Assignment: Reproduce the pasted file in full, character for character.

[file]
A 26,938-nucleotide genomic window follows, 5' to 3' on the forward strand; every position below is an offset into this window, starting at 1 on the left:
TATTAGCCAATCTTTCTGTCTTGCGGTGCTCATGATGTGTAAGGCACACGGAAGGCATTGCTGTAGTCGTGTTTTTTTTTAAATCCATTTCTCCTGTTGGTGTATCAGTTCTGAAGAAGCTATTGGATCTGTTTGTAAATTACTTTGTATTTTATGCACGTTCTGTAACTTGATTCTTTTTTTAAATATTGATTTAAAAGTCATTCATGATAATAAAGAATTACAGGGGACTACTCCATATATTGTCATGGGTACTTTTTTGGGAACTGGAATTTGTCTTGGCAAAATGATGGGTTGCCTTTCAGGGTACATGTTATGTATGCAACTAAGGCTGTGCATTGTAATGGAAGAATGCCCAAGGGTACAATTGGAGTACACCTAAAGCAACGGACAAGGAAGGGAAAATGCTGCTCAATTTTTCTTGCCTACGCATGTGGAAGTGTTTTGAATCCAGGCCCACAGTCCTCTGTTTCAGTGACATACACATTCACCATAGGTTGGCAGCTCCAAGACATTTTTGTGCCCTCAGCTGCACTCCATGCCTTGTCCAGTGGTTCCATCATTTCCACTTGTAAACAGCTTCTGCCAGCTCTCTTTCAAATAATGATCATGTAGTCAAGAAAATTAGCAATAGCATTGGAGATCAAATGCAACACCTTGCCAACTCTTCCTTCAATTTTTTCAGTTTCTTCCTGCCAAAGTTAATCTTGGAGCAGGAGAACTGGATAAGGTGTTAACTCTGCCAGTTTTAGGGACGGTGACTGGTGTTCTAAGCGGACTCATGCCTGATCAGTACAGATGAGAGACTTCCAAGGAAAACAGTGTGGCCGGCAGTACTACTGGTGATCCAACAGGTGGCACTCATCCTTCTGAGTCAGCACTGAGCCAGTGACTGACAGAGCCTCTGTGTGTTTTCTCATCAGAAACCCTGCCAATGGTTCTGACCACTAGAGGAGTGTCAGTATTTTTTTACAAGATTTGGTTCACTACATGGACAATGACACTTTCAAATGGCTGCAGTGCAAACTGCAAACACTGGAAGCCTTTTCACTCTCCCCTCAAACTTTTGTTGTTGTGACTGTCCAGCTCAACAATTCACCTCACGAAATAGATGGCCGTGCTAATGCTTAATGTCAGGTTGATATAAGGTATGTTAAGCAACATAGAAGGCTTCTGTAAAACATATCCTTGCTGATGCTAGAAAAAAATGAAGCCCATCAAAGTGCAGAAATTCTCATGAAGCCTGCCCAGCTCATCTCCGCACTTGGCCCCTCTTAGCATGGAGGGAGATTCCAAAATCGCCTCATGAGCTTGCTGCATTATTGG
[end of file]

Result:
A 26,938-nucleotide genomic window follows, 5' to 3' on the forward strand; every position below is an offset into this window, starting at 1 on the left:
TATTAGCCAATCTTTCTGTCTTGCGGTGCTCATGATGTGTAAGGCACACGGAAGGCATTGCTGTAGTCGTGTTTTTTTTTAAATCCATTTCTCCTGTTGGTGTATCAGTTCTGAAGAAGCTATTGGATCTGTTTGTAAATTACTTTGTATTTTATGCACGTTCTGTAACTTGATTCTTTTTTTAAATATTGATTTAAAAGTCATTCATGATAATAAAGAATTACAGGGGACTACTCCATATATTGTCATGGGTACTTTTTTGGGAACTGGAATTTGTCTTGGCAAAATGATGGGTTGCCTTTCAGGGTACATGTTATGTATGCAACTAAGGCTGTGCATTGTAATGGAAGAATGCCCAAGGGTACAATTGGAGTACACCTAAAGCAACGGACAAGGAAGGGAAAATGCTGCTCAATTTTTCTTGCCTACGCATGTGGAAGTGTTTTGAATCCAGGCCCACAGTCCTCTGTTTCAGTGACATACACATTCACCATAGGTTGGCAGCTCCAAGACATTTTTGTGCCCTCAGCTGCACTCCATGCCTTGTCCAGTGGTTCCATCATTTCCACTTGTAAACAGCTTCTGCCAGCTCTCTTTCAAATAATGATCATGTAGTCAAGAAAATTAGCAATAGCATTGGAGATCAAATGCAACACCTTGCCAACTCTTCCTTCAATTTTTTCAGTTTCTTCCTGCCAAAGTTAATCTTGGAGCAGGAGAACTGGATAAGGTGTTAACTCTGCCAGTTTTAGGGACGGTGACTGGTGTTCTAAGCGGACTCATGCCTGATCAGTACAGATGAGAGACTTCCAAGGAAAACAGTGTGGCCGGCAGTACTACTGGTGATCCAACAGGTGGCACTCATCCTTCTGAGTCAGCACTGAGCCAGTGACTGACAGAGCCTCTGTGTGTTTTCTCATCAGAAACCCTGCCAATGGTTCTGACCACTAGAGGAGTGTCAGTATTTTTTTACAAGATTTGGTTCACTACATGGACAATGACACTTTCAAATGGCTGCAGTGCAAACTGCAAACACTGGAAGCCTTTTCACTCTCCCCTCAAACTTTTGTTGTTGTGACTGTCCAGCTCAACAATTCACCTCACGAAATAGATGGCCGTGCTAATGCTTAATGTCAGGTTGATATAAGGTATGTTAAGCAACATAGAAGGCTTCTGTAAAACATATCCTTGCTGATGCTAGAAAAAAATGAAGCCCATCAAAGTGCAGAAATTCTCATGAAGCCTGCCCAGCTCATCTCCGCACTTGGCCCCTCTTAGCATGGAGGGAGATTCCAAAATCGCCTCATGAGCTTGCTGCATTATTGG